Gallery Artist: tiffany adams
about the artist
Tiffany Adams studio is in Exeter, RI. A native of Los Angeles, California, she studied ceramics at the Universidad de los Andes (ULA) in Merida, Venezuela, then moved to Rhode Island. She furthered her education at Rhode Island College (Fine Arts) and Rhode Island School of Design, along with taking workshops around the country. She built her studio in 2005.
Adams is an elected exhibiting artist member of The Art League of Rhode Island and The Providence Art Club. Her work has been selected in many juried and invitational exhibitions throughout Rhode Island. She has won many awards including 'Best Sculpture Award'.
Adams' artworks have been featured in other exhibition venues including: The Warwick Museum of Art, Attleboro Arts Museum, Newport Art Museum, Deblois Gallery, Newport, RI, Spring Bull Gallery, Newport, RI, Voila Fine Art Gallery, Wickford, RI, Narragansett Art Festival, Wickford Art Festival, Open Studio Pawtucket, Arts Marketplace Pawtucket, West Bay Open Studio, Fine Arts Showcase at the Convention Center in Providence, Artists for Save The Bay in Providence, Artspace in Hartford, CT, The Chazan Gallery in Providence, RI, The Providence Art Club, Coastal Living Gallery, Wickford RI, Studio 460 North Kingstown RI, Just Art Providence RI, Imago Gallery, Warren, RI, The VETS Gallery, Providence RI, Providence Art Club, Jamestown Art Center and Candita Clayton Gallery, Pawtucket,RI.
Her artwork has been published in Art New England Magazine, SO Rhode Island Magazine, Providence Monthly, and in the 2013 edition of American Art Collector. In 2015 she received an artist grant and an artist residency at MASS MoCA through their Assets for Artists program.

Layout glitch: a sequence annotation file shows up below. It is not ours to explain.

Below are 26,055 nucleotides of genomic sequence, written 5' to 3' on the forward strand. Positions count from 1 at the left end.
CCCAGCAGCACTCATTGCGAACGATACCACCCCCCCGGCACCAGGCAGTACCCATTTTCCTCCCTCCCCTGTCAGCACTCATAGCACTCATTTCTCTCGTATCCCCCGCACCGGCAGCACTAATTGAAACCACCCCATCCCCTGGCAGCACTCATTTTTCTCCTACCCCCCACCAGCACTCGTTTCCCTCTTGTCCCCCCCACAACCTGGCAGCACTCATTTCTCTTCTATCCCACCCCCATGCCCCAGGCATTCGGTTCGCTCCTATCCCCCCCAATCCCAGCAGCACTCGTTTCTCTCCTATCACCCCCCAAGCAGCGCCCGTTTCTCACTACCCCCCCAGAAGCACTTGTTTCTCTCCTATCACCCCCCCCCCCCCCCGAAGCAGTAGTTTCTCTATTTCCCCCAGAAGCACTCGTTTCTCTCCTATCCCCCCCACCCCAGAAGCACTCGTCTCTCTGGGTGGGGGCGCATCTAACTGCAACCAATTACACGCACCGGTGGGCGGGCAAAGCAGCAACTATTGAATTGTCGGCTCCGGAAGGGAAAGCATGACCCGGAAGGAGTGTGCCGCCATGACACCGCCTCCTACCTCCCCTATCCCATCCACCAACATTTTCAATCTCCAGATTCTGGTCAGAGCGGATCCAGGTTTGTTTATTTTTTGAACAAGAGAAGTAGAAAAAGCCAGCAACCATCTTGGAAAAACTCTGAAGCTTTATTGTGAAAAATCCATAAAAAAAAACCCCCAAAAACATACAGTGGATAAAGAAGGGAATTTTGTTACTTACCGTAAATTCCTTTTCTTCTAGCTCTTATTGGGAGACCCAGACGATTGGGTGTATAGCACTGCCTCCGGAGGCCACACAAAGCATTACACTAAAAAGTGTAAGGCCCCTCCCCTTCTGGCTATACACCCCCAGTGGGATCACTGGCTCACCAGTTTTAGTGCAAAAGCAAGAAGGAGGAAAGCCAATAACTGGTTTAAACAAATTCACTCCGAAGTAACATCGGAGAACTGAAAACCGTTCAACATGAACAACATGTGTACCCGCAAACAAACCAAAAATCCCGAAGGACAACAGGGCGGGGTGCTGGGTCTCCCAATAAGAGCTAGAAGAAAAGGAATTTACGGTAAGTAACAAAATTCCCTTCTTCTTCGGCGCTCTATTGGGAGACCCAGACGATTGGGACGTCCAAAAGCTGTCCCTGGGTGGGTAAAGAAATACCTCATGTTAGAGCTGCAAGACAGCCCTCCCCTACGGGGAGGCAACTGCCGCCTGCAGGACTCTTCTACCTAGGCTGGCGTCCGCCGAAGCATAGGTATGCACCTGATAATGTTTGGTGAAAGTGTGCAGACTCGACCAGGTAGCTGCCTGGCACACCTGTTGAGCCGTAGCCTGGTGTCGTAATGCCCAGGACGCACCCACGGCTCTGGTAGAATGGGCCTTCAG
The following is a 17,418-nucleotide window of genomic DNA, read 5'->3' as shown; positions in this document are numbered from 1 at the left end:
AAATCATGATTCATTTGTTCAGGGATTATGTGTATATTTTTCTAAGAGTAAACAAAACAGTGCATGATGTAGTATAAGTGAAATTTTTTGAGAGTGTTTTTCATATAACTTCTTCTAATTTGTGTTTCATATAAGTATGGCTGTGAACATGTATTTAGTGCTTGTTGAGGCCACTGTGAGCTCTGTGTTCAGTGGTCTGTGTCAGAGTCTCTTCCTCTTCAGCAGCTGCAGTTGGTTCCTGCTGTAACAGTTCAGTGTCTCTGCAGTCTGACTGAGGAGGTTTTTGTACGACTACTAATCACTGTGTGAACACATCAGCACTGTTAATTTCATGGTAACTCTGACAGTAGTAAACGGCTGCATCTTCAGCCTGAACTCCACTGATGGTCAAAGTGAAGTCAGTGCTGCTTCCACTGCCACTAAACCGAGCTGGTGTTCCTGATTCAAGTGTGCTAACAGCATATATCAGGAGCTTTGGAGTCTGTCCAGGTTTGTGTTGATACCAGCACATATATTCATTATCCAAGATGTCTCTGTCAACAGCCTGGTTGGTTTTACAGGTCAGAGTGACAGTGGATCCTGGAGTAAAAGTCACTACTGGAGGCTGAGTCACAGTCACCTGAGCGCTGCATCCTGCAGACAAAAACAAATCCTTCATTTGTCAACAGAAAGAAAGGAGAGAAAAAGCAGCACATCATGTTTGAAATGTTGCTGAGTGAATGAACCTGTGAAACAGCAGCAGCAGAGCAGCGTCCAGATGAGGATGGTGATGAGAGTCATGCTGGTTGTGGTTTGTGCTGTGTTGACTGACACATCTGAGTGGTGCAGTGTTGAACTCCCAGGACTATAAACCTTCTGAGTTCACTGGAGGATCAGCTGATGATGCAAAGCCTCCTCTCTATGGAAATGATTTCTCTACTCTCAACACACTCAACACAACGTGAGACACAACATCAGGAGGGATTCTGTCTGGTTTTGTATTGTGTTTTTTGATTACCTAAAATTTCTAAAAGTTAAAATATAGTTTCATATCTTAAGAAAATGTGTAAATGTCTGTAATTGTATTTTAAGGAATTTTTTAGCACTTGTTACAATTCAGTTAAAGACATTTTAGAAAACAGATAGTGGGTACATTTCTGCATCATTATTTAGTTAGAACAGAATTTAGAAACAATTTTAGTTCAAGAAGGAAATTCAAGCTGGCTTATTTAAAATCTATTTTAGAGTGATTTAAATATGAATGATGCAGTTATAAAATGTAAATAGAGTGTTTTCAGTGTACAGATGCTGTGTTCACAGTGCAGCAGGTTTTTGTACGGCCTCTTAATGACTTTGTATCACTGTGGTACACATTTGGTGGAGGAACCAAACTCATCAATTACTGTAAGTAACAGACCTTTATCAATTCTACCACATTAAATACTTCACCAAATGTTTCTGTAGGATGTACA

My ceramic sculptures are organic in form and inspired by nature. My inspiration is wide ranging and includes my environment, memories of my travels and love of the ocean. I feel drawn to forms found in nature and to nature itself. The found objects I draw my inspiration from are: bones, shells, rocks, coral, seeds, driftwood or fragments of these found treasures. I observe the round and wavy curves and also the jagged sharp edges that influence my work. I contemplate their existence. How long it took to become smooth, weathered, warped, bleached, corroded, crusty or cracked. That is what excites me about the raku finish. I can take a fresh, new piece of clay and give it a look of aged existence. I try to give each of my pieces that same feeling of age, as if the object has been sitting on the bottom of the ocean or buried for some time allowing the viewer to ponder. Some of my work is void of color. It makes one wonder from where this form came; land or water; animal or plant? This body of work is my 'Coral Series'. I use copper blues, metallic, and lithium greens to achieve and mimic the colors I remember while diving through coral reefs. The gestural movement and rhythm of the cylindrical forms seem as if to be growing out of the ocean floor.
All of my sculptures in this series are hand built, one of a kind, and made of stoneware clay. After creating the pieces, I bisque fire in an electric kiln, then glaze, and fire once again in a raku kiln. This is how the crackle surface is achieved. What I enjoy most about this glaze and firing technique is the varying end results. Each piece is unique and can never be duplicated. It is always a thrill to open the kiln and see what awaits. This keeps me motivated and excited to continually experiment with this process.